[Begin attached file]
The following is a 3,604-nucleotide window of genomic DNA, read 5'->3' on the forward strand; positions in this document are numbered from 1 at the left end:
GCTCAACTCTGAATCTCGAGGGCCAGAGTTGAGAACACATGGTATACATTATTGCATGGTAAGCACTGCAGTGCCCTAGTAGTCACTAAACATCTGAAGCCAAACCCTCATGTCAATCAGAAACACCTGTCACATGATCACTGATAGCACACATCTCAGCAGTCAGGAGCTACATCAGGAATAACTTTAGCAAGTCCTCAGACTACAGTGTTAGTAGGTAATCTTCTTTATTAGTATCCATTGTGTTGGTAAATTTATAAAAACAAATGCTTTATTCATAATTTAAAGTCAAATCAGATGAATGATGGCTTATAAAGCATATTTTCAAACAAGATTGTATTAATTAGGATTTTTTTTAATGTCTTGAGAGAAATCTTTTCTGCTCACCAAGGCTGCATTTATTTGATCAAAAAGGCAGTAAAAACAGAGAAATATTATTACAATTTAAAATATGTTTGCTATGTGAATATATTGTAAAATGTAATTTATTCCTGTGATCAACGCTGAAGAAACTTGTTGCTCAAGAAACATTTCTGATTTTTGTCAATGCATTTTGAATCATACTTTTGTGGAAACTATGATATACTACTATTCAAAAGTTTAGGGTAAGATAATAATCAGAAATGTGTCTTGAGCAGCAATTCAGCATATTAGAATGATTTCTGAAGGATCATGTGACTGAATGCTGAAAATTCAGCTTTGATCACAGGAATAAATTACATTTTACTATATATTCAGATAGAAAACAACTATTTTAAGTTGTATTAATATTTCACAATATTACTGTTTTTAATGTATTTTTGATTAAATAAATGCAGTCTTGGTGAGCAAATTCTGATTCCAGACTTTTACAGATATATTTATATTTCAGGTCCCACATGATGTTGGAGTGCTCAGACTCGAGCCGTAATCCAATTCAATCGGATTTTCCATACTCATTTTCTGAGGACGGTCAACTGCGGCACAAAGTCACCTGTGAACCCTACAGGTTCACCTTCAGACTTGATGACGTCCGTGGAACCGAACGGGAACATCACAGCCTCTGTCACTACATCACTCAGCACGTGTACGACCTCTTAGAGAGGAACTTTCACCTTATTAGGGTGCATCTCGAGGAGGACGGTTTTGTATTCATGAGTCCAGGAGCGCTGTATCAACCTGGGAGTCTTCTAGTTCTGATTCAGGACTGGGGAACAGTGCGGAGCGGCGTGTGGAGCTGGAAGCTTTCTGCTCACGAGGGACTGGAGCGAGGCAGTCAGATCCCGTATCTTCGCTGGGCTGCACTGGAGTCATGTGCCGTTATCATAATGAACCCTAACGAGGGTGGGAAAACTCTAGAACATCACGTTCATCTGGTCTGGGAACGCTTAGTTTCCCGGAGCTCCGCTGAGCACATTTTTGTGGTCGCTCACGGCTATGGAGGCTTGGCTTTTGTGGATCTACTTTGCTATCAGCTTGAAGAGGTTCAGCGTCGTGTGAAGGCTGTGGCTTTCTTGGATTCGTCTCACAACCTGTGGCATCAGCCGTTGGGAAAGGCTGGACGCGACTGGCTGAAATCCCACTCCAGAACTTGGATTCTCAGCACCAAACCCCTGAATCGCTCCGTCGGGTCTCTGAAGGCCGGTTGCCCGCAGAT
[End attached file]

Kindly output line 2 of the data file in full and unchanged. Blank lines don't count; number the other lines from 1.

GCTCAACTCTGAATCTCGAGGGCCAGAGTTGAGAACACATGGTATACATTATTGCATGGTAAGCACTGCAGTGCCCTAGTAGTCACTAAACATCTGAAGCCAAACCCTCATGTCAATCAGAAACACCTGTCACATGATCACTGATAGCACACATCTCAGCAGTCAGGAGCTACATCAGGAATAACTTTAGCAAGTCCTCAGACTACAGTGTTAGTAGGTAATCTTCTTTATTAGTATCCATTGTGTTGGTAAATTTATAAAAACAAATGCTTTATTCATAATTTAAAGTCAAATCAGATGAATGATGGCTTATAAAGCATATTTTCAAACAAGATTGTATTAATTAGGATTTTTTTTAATGTCTTGAGAGAAATCTTTTCTGCTCACCAAGGCTGCATTTATTTGATCAAAAAGGCAGTAAAAACAGAGAAATATTATTACAATTTAAAATATGTTTGCTATGTGAATATATTGTAAAATGTAATTTATTCCTGTGATCAACGCTGAAGAAACTTGTTGCTCAAGAAACATTTCTGATTTTTGTCAATGCATTTTGAATCATACTTTTGTGGAAACTATGATATACTACTATTCAAAAGTTTAGGGTAAGATAATAATCAGAAATGTGTCTTGAGCAGCAATTCAGCATATTAGAATGATTTCTGAAGGATCATGTGACTGAATGCTGAAAATTCAGCTTTGATCACAGGAATAAATTACATTTTACTATATATTCAGATAGAAAACAACTATTTTAAGTTGTATTAATATTTCACAATATTACTGTTTTTAATGTATTTTTGATTAAATAAATGCAGTCTTGGTGAGCAAATTCTGATTCCAGACTTTTACAGATATATTTATATTTCAGGTCCCACATGATGTTGGAGTGCTCAGACTCGAGCCGTAATCCAATTCAATCGGATTTTCCATACTCATTTTCTGAGGACGGTCAACTGCGGCACAAAGTCACCTGTGAACCCTACAGGTTCACCTTCAGACTTGATGACGTCCGTGGAACCGAACGGGAACATCACAGCCTCTGTCACTACATCACTCAGCACGTGTACGACCTCTTAGAGAGGAACTTTCACCTTATTAGGGTGCATCTCGAGGAGGACGGTTTTGTATTCATGAGTCCAGGAGCGCTGTATCAACCTGGGAGTCTTCTAGTTCTGATTCAGGACTGGGGAACAGTGCGGAGCGGCGTGTGGAGCTGGAAGCTTTCTGCTCACGAGGGACTGGAGCGAGGCAGTCAGATCCCGTATCTTCGCTGGGCTGCACTGGAGTCATGTGCCGTTATCATAATGAACCCTAACGAGGGTGGGAAAACTCTAGAACATCACGTTCATCTGGTCTGGGAACGCTTAGTTTCCCGGAGCTCCGCTGAGCACATTTTTGTGGTCGCTCACGGCTATGGAGGCTTGGCTTTTGTGGATCTACTTTGCTATCAGCTTGAAGAGGTTCAGCGTCGTGTGAAGGCTGTGGCTTTCTTGGATTCGTCTCACAACCTGTGGCATCAGCCGTTGGGAAAGGCTGGACGCGACTGGCTGAAATCCCACTCCAGAACTTGGATTCTCAGCACCAAACCCCTGAATCGCTCCGTCGGGTCTCTGAAGGCCGGTTGCCCGCAGAT